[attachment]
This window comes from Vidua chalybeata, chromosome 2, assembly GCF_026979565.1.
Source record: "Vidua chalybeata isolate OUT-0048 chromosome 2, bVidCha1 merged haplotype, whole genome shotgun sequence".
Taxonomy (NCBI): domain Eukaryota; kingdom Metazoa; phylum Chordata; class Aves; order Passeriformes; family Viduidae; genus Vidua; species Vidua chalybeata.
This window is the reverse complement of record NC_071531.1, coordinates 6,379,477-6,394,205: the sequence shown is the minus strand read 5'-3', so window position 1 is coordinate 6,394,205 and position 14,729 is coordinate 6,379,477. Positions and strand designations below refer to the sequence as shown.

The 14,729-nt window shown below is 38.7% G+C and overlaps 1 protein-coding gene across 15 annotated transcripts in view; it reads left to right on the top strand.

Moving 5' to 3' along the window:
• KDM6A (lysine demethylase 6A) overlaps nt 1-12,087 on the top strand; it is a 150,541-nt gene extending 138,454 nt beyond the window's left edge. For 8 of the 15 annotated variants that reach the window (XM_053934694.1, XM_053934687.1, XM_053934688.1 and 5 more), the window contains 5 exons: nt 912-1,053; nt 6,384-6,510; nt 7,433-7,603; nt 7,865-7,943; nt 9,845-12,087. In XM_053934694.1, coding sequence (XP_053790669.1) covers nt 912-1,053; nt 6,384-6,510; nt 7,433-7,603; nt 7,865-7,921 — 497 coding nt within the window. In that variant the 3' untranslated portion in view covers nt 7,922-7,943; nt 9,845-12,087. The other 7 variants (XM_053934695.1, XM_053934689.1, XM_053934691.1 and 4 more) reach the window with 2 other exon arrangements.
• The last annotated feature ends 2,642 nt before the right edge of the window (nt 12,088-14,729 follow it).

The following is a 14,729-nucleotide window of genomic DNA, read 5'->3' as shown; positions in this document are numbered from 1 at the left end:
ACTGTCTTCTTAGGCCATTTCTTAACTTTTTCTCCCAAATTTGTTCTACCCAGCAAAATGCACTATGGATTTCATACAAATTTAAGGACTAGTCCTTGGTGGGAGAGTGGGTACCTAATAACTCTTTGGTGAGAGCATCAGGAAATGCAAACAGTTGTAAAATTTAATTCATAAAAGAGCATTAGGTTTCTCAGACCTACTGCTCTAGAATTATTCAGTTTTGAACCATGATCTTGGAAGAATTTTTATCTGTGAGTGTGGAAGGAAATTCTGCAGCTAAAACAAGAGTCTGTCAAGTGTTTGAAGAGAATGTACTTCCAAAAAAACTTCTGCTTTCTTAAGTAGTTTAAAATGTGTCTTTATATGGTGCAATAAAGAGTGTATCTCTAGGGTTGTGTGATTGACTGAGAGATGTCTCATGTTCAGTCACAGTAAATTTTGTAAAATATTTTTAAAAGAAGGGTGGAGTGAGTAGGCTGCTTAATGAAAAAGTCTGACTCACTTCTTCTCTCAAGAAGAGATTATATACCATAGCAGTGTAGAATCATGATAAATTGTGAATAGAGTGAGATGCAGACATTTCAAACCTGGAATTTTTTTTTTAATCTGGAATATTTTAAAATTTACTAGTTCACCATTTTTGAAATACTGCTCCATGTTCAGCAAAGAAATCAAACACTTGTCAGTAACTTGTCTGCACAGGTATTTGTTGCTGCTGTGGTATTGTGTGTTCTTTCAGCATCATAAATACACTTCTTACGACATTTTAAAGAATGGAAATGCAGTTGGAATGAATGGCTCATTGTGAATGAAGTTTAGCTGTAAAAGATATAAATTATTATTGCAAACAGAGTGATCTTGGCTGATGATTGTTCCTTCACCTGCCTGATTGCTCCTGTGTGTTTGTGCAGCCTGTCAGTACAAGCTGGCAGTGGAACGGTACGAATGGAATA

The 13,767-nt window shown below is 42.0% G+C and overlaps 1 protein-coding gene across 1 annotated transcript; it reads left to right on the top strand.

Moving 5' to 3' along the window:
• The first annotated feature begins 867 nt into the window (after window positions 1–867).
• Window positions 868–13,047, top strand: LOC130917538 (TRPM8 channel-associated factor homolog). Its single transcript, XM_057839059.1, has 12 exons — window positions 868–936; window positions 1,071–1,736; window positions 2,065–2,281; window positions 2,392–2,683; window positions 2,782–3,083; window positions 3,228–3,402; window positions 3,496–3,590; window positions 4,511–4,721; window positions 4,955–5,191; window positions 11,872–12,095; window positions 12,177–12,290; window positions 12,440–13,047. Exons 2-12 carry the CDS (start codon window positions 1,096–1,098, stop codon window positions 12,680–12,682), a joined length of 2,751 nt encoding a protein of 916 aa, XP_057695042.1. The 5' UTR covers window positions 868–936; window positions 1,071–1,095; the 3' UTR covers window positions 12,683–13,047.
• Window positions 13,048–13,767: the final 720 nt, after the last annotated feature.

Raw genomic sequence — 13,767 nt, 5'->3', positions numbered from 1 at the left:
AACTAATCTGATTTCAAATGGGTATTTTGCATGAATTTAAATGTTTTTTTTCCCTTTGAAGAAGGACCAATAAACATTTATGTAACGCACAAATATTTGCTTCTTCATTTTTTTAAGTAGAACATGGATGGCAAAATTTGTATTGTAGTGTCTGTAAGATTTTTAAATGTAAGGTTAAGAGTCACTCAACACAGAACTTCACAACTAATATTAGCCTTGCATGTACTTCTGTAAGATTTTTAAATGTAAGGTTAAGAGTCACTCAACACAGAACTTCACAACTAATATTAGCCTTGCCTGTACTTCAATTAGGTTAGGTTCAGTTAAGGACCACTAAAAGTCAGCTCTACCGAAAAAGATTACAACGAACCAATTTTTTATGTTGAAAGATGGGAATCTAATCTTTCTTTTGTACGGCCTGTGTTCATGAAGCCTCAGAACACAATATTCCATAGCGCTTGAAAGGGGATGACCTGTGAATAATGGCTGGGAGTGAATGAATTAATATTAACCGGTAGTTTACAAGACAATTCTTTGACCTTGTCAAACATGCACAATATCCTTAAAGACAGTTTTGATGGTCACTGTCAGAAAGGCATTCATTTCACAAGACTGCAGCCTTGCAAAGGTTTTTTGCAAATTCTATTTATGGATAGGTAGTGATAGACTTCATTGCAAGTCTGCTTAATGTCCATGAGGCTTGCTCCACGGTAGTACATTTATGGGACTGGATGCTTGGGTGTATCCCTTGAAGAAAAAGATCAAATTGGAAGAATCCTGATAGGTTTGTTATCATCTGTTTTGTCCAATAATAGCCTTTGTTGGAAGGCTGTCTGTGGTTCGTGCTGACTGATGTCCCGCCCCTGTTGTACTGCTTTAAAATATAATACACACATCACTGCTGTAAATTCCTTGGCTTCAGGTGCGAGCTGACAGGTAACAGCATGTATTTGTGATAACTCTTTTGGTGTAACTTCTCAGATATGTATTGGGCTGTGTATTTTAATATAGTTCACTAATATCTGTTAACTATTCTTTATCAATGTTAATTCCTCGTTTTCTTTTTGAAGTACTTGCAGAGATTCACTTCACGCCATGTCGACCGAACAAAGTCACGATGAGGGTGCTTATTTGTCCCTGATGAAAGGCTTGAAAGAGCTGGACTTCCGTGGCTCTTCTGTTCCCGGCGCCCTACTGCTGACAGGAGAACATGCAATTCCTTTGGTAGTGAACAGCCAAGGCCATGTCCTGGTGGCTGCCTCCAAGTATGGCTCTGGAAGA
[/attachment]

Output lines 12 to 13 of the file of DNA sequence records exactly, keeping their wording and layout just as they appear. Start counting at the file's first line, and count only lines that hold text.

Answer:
Moving 5' to 3' along the window:
• The first annotated feature begins 867 nt into the window (after window positions 1–867).